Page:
Economic growth is no defence for authoritarian rule
Expectedly, the BJP’s electoral defeat has provided fodder for proponents of the “golden cage” theory make that China vs India comparison. Announcing that democracy can be perverse (Wall Street Journal, via Cafe Hayek), David Hale writes that should China have had a democratic set up, populist politicians would have slowed down that country’s economic growth.
What he misses out is income equality – the widening of the gap between the richest and the poorest. The biggest lesson from India’s elections has been that democracy abhors inequitable economic growth. Inequitable growth has tremendous social (and political) consequences that are only beginning to unfold in China. The rural unemployment scene in China is a well kept secret. The unintended consequences of its one-child population policy that required authoritarian implementation will start becoming visible over next decade when a single tax-payer will be forced to support six dependents.
Hale goes on to say that western countries should not be too hung up on promoting elections.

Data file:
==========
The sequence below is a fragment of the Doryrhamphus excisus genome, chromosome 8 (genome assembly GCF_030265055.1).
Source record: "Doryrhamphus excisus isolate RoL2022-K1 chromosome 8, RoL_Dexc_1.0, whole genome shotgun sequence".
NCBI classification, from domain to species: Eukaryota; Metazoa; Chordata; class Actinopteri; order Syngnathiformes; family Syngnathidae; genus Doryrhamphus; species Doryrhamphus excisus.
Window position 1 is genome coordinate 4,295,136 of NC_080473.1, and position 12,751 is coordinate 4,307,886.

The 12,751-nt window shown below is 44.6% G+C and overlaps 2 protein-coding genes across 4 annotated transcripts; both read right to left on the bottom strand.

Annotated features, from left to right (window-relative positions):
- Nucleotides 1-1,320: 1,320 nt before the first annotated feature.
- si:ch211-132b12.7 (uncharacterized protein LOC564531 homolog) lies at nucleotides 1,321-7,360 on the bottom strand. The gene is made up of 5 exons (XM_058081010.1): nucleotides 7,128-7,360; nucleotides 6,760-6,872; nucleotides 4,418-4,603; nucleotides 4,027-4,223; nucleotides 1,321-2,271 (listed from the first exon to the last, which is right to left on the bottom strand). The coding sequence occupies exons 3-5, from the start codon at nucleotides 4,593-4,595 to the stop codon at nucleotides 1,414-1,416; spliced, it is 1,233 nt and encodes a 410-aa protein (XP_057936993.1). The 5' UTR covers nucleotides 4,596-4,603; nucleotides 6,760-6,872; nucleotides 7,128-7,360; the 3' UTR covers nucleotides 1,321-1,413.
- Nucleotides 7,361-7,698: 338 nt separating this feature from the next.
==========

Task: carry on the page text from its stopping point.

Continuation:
As India’s election will testify, democracy is not always supportive of coherent economic policy and prosperity. India should recover in the long term because its democracy is mature and enduring, but the economy will suffer in the near term. The real challenge lies with countries at an earlier stage of political transition. In such places, the West should attempt to promote the preconditions for democracy, such as a free press and the rule of law. It should be more hesitant about promoting political competition which could destroy the leadership pursuing the economic changes essential for the ultimate emergence of democratic institutions. In the search for democracy, every country will have to find its own way. [WSJ]
Conveniently David Hale leaves out examples of real non-democratic countries which enjoy a free press and rule of law. Actually, there are none.
While there is scant doubt that China’s Communist leaders have brought millions of people out of poverty and brought unprecedented prosperity to its citizens, China’s example does not automatically become an argument against democracy. When asked about his opinion about the outcome of the French Revolution, Chairman Mao is reputed to have said ‘its too early to tell’. The last chapters in China’s remarkable story of growth are yet to be written.